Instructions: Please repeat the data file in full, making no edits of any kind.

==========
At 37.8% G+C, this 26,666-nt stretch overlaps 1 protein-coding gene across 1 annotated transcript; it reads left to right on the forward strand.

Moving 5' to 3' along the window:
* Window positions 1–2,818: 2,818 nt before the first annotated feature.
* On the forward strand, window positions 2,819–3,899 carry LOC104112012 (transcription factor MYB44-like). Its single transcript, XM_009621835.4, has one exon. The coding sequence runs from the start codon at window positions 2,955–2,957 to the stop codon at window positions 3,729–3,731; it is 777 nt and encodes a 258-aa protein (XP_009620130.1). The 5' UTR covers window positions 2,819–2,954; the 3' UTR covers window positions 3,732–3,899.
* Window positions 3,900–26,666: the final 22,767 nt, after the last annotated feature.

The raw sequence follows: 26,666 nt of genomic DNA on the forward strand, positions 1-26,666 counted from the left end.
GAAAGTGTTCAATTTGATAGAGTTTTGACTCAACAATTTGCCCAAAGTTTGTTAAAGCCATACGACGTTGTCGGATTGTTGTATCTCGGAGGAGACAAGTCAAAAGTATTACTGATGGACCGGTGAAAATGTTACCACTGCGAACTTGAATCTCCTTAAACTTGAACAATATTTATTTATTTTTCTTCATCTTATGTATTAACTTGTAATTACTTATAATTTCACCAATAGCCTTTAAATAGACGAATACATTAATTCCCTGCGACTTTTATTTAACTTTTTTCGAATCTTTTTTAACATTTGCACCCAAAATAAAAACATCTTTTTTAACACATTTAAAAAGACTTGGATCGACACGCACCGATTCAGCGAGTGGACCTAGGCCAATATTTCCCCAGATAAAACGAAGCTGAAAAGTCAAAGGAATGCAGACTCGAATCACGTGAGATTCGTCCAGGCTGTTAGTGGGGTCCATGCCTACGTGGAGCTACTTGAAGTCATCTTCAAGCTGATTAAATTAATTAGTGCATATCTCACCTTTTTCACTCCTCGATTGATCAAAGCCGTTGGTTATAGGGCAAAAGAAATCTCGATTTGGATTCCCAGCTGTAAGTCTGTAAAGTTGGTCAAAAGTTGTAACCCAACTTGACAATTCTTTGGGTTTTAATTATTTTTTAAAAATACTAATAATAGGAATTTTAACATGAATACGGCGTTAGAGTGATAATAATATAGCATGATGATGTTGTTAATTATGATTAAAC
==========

At 37.8% G+C, this 26,666-nt stretch overlaps 1 protein-coding gene across 1 annotated transcript; it reads left to right on the forward strand.

Moving 5' to 3' along the window:
* Window positions 1–2,818: 2,818 nt before the first annotated feature.
* On the forward strand, window positions 2,819–3,899 carry LOC104112012 (transcription factor MYB44-like). Its single transcript, XM_009621835.4, has one exon. The coding sequence runs from the start codon at window positions 2,955–2,957 to the stop codon at window positions 3,729–3,731; it is 777 nt and encodes a 258-aa protein (XP_009620130.1). The 5' UTR covers window positions 2,819–2,954; the 3' UTR covers window positions 3,732–3,899.
* Window positions 3,900–26,666: the final 22,767 nt, after the last annotated feature.

The raw sequence follows: 26,666 nt of genomic DNA on the forward strand, positions 1-26,666 counted from the left end.
GAAAGTGTTCAATTTGATAGAGTTTTGACTCAACAATTTGCCCAAAGTTTGTTAAAGCCATACGACGTTGTCGGATTGTTGTATCTCGGAGGAGACAAGTCAAAAGTATTACTGATGGACCGGTGAAAATGTTACCACTGCGAACTTGAATCTCCTTAAACTTGAACAATATTTATTTATTTTTCTTCATCTTATGTATTAACTTGTAATTACTTATAATTTCACCAATAGCCTTTAAATAGACGAATACATTAATTCCCTGCGACTTTTATTTAACTTTTTTCGAATCTTTTTTAACATTTGCACCCAAAATAAAAACATCTTTTTTAACACATTTAAAAAGACTTGGATCGACACGCACCGATTCAGCGAGTGGACCTAGGCCAATATTTCCCCAGATAAAACGAAGCTGAAAAGTCAAAGGAATGCAGACTCGAATCACGTGAGATTCGTCCAGGCTGTTAGTGGGGTCCATGCCTACGTGGAGCTACTTGAAGTCATCTTCAAGCTGATTAAATTAATTAGTGCATATCTCACCTTTTTCACTCCTCGATTGATCAAAGCCGTTGGTTATAGGGCAAAAGAAATCTCGATTTGGATTCCCAGCTGTAAGTCTGTAAAGTTGGTCAAAAGTTGTAACCCAACTTGACAATTCTTTGGGTTTTAATTATTTTTTAAAAATACTAATAATAGGAATTTTAACATGAATACGGCGTTAGAGTGATAATAATATAGCATGATGATGTTGTTAATTATGATTAAAC